Want To Build Diversity and Inclusion In The Workplace? There's An App For That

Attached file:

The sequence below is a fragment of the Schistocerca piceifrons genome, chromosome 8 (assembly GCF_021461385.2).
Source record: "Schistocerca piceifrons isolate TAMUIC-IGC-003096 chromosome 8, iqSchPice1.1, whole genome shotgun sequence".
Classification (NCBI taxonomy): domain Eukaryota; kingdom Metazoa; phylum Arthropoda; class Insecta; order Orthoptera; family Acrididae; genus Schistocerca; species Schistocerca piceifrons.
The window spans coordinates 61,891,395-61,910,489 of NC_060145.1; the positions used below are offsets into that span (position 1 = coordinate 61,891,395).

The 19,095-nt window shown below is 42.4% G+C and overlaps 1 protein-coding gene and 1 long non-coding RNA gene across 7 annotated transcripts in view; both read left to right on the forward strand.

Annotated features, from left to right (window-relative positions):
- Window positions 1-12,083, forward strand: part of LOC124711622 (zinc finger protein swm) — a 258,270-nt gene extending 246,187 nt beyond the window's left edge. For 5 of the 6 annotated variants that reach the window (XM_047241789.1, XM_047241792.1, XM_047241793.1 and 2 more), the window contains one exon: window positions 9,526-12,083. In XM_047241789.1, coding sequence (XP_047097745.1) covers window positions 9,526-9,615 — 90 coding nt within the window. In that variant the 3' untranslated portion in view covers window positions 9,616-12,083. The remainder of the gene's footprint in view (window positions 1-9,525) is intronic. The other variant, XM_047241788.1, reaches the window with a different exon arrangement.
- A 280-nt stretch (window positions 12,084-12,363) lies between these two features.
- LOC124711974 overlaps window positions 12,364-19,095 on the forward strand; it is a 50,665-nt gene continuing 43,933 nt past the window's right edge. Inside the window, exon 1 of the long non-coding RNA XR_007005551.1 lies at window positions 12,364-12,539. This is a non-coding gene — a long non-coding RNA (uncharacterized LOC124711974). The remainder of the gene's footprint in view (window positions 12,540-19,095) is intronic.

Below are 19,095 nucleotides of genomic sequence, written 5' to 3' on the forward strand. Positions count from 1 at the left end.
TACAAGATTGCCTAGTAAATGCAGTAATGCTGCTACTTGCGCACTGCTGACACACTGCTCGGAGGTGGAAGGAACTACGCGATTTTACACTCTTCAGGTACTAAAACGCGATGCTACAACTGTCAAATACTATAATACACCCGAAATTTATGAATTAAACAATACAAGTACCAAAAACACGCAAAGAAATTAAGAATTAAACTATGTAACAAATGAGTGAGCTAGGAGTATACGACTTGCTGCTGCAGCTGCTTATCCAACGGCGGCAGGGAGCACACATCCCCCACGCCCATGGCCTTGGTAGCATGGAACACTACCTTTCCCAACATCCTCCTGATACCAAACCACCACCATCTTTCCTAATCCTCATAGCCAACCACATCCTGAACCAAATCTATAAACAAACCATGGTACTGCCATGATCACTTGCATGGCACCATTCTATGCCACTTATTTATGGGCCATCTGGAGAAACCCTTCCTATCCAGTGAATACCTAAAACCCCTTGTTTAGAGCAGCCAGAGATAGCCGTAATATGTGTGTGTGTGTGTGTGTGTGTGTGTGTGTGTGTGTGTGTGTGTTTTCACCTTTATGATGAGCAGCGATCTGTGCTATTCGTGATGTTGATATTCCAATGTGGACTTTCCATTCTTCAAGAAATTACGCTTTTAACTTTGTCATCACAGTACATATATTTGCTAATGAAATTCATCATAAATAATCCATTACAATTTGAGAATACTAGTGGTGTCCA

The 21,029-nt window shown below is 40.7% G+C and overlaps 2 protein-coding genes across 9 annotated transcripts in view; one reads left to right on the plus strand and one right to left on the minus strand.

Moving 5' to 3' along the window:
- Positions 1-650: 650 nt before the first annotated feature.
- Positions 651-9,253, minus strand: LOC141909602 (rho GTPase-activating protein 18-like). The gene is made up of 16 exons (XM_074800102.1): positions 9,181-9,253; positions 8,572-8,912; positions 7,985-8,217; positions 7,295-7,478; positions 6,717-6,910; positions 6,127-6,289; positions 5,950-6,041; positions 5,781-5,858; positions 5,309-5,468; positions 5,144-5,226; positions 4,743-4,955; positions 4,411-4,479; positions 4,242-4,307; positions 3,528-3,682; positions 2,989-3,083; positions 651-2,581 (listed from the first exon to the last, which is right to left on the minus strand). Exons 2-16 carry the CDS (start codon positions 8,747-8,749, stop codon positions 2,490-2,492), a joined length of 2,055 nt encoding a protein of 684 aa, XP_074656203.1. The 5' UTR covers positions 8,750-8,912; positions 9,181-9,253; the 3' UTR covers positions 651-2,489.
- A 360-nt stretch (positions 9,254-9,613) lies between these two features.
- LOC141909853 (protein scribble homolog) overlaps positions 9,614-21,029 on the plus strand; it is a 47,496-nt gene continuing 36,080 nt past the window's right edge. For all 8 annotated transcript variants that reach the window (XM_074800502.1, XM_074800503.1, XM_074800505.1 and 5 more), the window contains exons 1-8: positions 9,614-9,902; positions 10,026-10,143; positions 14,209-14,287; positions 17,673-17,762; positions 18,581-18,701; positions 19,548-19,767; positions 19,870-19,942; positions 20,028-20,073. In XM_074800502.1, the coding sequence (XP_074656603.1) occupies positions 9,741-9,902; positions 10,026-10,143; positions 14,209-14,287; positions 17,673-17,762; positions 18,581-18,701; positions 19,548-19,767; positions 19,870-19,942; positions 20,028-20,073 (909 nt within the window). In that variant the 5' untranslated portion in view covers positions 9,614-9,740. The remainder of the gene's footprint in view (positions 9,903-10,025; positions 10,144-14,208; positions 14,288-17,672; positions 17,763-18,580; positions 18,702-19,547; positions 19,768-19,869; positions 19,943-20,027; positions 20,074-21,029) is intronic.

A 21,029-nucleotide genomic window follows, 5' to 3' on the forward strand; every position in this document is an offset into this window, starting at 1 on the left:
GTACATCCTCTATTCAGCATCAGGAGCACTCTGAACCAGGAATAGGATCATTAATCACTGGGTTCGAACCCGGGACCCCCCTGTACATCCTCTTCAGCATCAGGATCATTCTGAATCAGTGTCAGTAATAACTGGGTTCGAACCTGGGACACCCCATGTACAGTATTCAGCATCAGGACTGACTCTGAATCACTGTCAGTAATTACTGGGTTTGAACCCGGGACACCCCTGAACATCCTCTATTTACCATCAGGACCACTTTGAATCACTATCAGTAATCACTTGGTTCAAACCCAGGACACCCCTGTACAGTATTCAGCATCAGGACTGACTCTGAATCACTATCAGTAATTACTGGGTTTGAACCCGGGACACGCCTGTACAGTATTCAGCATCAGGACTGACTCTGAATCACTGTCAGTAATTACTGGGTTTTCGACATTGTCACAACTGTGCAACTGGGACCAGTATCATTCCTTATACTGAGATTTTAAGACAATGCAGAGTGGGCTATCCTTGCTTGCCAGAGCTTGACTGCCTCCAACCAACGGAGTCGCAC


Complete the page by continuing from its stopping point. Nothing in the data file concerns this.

Speaker 1: 00:00 There's an app for everything these days. One, to improve your health. There's an app. One is sleep better. There's an app, one to increase diversity and inclusion at work. Now there's an app for that too. There's been a major focus on diversity and inclusion in the workplace and many companies are starting to use technology to reach their goals. One local tech developer called lead inclusively launched an app called the inclusion virtual coach. The app uses neuroscience and artificial intelligence to create behavioral change and encourage best practices in the workplace. It was developed by San Diego consulting firm lead inclusively and its CEO, Denise Hummel joins us now. Denise, welcome. Thanks so much for having me, Jane. So you've spent decades doing diversity and inclusion consulting. What problems are you seeing within companies that led you to create this app? You know, at the end of the day, all companies want to be successful and they know that to do that, they have to do that with an inclusive workforce because if people don't feel that they belong, they're not bringing their best self to work. Speaker 1: 01:03 And when that happens, you're not getting the excellence of innovation, the accelerated rate of innovation. You're not getting investment in the workplace. You just getting people who show up to collect a paycheck. And tell me more about the app. What is the science behind it and how does it use technologies like neuroscience and artificial intelligence to change behavior? Great question. We actually had to do quite a bit of research on neuroscience and on behavior change because we wanted an app that was not going to just be another way to deliver learning or content, but actually had a shot at changing behavior. So for anyone who's out there who is tried to go on a diet or tried to get more exercise or change something else in their life, they know that behavior change is just plain hard, right? And so, um, by doing the research on behavior change, by learning that as, as adults in particular, we have to understand the context for why we're learning. Speaker 1: 01:59 In order to buy into it, we have to have an opportunity to practice that behavior and we have to have the opportunity to reflect on it. By using those three concepts of a behavior change all based on neuroscience, we were able to translate late that to technology so that leaders could practice these inclusive behaviors in real time around real events like meetings or performance evaluations, the things that they do on a daily basis that impact inclusion. So can you give me a couple of examples of these sort of real time nudges that people are given? Absolutely. Um, so I'll take meetings because they're the easiest, right? Leaders are stuck in meetings all day long. They do team meetings, they do one on ones and the app, if they choose the meeting section of the app, the app will immediately ask them when is your next meeting? And at that point the leader will put in the date and time and set it and forget it because a half an hour before that meeting, he or she is going to get a nudge on to run an inclusive meeting is it gets to know the user. Speaker 1: 03:03 And so it's going to give the user more in depth information. Like this time it might say, how about if you focus on the quieter voices? Uh, bring out here's how to bring out the quieter voices in the room. Quieter voices are often women and people of color who have felt historically disenfranchised. So focusing on the people who are not contributing helps to give them a voice. So give me some examples of how this app might tell a manager or a leader in a workplace to be more inclusive. One example that you gave was to reach out to the quieter people in the room. Sometimes there are people who are not quiet, who are always contributing, but overlooked. Right? All right, well let's take another example from another focus area of the app. Um, performance evaluations. If I'm a leader and I'm about to conduct a performance evaluation, wouldn't it be nice a half hour before that actual performance evaluation? Speaker 1: 03:59 If I get a nudge on checking my bias at the door of taking a good minute or so to think about the things that turned me off about people who are not similar to me and making sure that I don't allow that to get in the way of making a good decision about someone's performance evaluation. Same example for hiring. What kind of results have you seen so far from companies that have adopted this technology? We finally got to the point where we have the case studies to show that what we're doing is increasing the number of diverse people in the work for us at every level. We're not just talking about entry now we're talking about middle management and senior leaders. We have the proof that, um, we're able to actually advance, uh, those same people through the talent pipeline, through the sticky middle of middle management, up to senior leadership and keep them there, which is critical. Speaker 1: 04:55 So the app was really solving for the next phase of this, which is the, we know the methodology is good, the learning is good. Now we need to, to make it stick. We needed to be sustainable because you and I, we can learn something. Maybe we can even learn, I don't know, calculus. Um, but after a period of time of not doing calculus, we're going to forget how it's done and how to do those equations. And it's like anything else. If we can create learning that's sustainable, there is no way that we can help leaders to do what they should be doing and, and what many of them really want to do. Frankly. I mean, either diversity and inclusion is a core value of a company and it's practiced every day or it's not. Right. Well, it's interesting that you would say that. Yes. I think a lot of organizations want that. Speaker 1: 05:45 I think a lot of them do see some value in that, but that doesn't mean that every individual feels that way. Uh, first of all, and second of all, those who do, so those managers and leaders who really do feel strongly about it doesn't mean that they actually know what inclusive behaviors look like. So for example, one of one of the things that we were able to improve over time, I don't know if you remember Jade way, way back when people were talking about unconscious bias, right? And we thought, I don't know if you thought this, but I certainly thought that if we could have learning methodology that would elevate awareness, that that was going to solve all the problems. But in effect it didn't because we increased awareness. But what we didn't do was help managers and leaders to understand how to move to inclusive behaviors. What are inclusive behaviors and how do they manifest themselves in the workplace? And where is the opportunity to, you know, to actually embed them on a team. That's what we need to do. So it's not just about having great values, it's about helping and supporting and reinforcing your leaders to practice those values. I've been speaking with Denise homo, CEO of lead inclusively. Denise, thank you so much. Thank you. Speaker 2: 07:04 [inaudible].